It usually wasn’t difficult. The 159 wishes recorded in Cook’s “wish bank” are a testament to the notion that death makes us humble. They fall into five broad categories — humanizing the environment (for example, playing the patient’s favorite television channel 24 hours a day), personal tributes (a bedside tea party), family reconnections (locating an estranged relative), rituals and religious observance (Santucci and Durlov’s wedding ceremony) and paying it forward (organ donation) — and, for the most part, cost less than $200.

There’s little attention seeking or bravado to the wishes — no requests for visits from celebrities, no demands for world change. Just a desire that the bodies in the beds be recognized as people.

“So my mom’s lying there, cognitively dead. Her heart’s still beating, she’s on life support … you have no idea who she really was,” the daughter of one patient recalled to Cook’s team during an interview at the project’s end. “And this—it was just wonderful. It struck a chord because it allowed me to … talk about her, and, you know, give the staff …a vision of who she was.”

That’s one important aspect of the Three Wishes Project, Cook explained: It gives families a sense of control in a setting where so much is out of their hands.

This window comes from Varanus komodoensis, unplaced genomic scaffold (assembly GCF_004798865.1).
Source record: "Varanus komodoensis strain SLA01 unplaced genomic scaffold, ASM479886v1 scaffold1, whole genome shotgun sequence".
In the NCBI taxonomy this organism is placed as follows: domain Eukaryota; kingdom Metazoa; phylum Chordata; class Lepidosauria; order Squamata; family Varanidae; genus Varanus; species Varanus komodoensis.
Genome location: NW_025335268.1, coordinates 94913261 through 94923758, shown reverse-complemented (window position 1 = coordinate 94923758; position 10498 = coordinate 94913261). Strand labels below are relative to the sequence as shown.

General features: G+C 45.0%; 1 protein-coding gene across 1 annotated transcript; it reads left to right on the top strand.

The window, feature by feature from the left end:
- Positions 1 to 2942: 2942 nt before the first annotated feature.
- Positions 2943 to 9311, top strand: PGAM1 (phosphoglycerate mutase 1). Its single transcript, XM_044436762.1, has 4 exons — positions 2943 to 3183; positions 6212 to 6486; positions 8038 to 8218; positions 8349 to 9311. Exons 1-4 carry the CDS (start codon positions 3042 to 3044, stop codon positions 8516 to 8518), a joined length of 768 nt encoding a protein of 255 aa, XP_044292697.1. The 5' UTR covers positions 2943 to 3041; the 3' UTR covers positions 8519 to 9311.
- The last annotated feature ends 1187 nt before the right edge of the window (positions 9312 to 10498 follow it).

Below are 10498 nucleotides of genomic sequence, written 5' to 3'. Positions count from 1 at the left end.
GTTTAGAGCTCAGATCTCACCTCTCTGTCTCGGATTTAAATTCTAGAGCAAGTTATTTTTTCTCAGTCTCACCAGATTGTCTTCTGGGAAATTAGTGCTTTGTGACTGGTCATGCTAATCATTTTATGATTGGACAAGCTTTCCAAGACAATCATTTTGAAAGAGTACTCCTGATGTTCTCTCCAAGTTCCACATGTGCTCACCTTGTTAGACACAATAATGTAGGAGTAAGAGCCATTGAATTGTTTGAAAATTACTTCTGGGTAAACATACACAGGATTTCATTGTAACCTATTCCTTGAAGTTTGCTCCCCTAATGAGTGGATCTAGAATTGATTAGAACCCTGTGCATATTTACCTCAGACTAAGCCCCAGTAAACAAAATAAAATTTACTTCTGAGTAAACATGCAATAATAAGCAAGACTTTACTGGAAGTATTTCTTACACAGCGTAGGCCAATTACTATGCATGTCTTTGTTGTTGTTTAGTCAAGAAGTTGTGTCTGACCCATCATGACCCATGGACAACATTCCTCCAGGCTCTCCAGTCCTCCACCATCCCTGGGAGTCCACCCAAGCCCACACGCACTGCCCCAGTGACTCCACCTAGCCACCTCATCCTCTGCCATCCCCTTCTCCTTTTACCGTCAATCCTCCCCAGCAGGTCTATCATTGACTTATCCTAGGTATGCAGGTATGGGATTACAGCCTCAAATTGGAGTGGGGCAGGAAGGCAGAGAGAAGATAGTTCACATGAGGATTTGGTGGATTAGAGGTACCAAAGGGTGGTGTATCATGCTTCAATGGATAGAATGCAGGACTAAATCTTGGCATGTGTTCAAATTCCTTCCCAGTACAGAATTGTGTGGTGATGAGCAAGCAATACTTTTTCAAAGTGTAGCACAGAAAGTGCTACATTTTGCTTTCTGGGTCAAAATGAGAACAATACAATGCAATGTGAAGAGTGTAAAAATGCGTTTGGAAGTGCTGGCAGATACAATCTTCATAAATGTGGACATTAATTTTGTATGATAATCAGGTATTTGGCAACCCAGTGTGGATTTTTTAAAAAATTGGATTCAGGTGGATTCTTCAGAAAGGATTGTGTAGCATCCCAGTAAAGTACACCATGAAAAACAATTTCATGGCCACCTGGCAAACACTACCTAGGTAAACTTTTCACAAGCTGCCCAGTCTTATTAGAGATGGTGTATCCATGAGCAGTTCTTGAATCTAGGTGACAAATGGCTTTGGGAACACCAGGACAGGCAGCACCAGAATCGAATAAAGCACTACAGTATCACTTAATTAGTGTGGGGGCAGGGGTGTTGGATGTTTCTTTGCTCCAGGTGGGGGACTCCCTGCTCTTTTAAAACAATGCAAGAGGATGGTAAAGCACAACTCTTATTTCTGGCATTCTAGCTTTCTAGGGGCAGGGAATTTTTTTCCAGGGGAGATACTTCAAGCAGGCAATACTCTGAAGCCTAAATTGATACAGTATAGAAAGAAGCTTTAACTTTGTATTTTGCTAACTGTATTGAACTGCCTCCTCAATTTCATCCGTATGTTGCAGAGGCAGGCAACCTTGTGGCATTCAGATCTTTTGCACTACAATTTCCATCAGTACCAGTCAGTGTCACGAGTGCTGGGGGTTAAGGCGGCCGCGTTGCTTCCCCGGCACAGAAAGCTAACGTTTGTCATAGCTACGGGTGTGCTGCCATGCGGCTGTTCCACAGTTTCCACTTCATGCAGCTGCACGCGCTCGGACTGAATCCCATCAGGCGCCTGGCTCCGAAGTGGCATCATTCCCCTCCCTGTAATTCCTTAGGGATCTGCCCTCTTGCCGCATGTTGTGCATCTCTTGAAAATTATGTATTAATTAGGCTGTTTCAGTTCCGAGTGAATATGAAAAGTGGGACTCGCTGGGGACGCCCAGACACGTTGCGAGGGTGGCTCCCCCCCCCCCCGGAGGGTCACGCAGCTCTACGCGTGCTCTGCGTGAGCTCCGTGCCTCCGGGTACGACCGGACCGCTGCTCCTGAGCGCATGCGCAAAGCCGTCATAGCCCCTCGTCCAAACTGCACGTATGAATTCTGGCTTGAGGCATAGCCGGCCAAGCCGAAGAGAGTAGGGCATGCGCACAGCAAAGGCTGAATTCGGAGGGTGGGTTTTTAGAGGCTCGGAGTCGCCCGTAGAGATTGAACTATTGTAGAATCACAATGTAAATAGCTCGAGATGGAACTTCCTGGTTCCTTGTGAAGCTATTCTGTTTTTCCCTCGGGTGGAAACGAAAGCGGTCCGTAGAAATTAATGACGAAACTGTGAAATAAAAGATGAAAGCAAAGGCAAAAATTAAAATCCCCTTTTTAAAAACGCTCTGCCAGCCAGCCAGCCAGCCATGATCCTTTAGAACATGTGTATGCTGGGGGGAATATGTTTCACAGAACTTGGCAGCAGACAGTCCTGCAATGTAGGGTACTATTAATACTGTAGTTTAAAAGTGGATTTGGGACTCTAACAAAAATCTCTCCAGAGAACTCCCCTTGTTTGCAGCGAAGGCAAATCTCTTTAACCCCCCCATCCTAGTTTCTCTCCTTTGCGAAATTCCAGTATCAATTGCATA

“The wishes do reflect the realization of hope at the end of life,” she said. “They are tangible, they are implementable, they are meaningful.”

It’s impossible to know what patients themselves think about the wishes. By nature of the project, there is no way of interviewing them at its end. But statistics suggest that the kinds of human touches encouraged by the project are probably appreciated by the patients at its center. The vast majority of Americans and Canadians say they want to die at home, but most people in both countries spend their final days in a hospital.

Granting wishes helps physicians too, Cook said. The environment of the ICU is intense, efficiency-driven and impersonal. Doctors often spend more time scanning charts and referencing computers than conferring with patients — who are usually too sick to talk anyway. The focus is almost always on averting death, so when death becomes an inevitability, it’s difficult to switch perspectives.

“The humanity in health care … can be sorely lacking,” Cook said.

The wishes project helps to “dignify the death process,” she explained. “It ensures we never forget the story and the life of the person in the bed.”

Other doctors in her unit told Cook that the project reminded them why they had pursued the profession in the first place.

John Hansen-Flaschen, a University of Pennsylvania professor and a doctor at the school’s hospital, wrote in an editorial for the Annals of Internal Medicine that the project was “wonderfully fresh, albeit incomplete.” He noted that Cook’s study didn’t follow the typical procedures for scientific research — there was no control group, no before-and-after comparison.

But family members were enthusiastic about the wishes. They gave St. Joseph’s ICU high ratings on an end-of-life care survey, and extolled the project in post-mortem interviews.

“I just remember everybody being so amazed by the creativity and the ability for things to be facilitated,” Santucci, the young man who married his fiancée on her death bed, told Cook’s team. “A lot of people got represented through those wishes and … everybody kind of had a piece in what happened that day, and I think that’s huge.”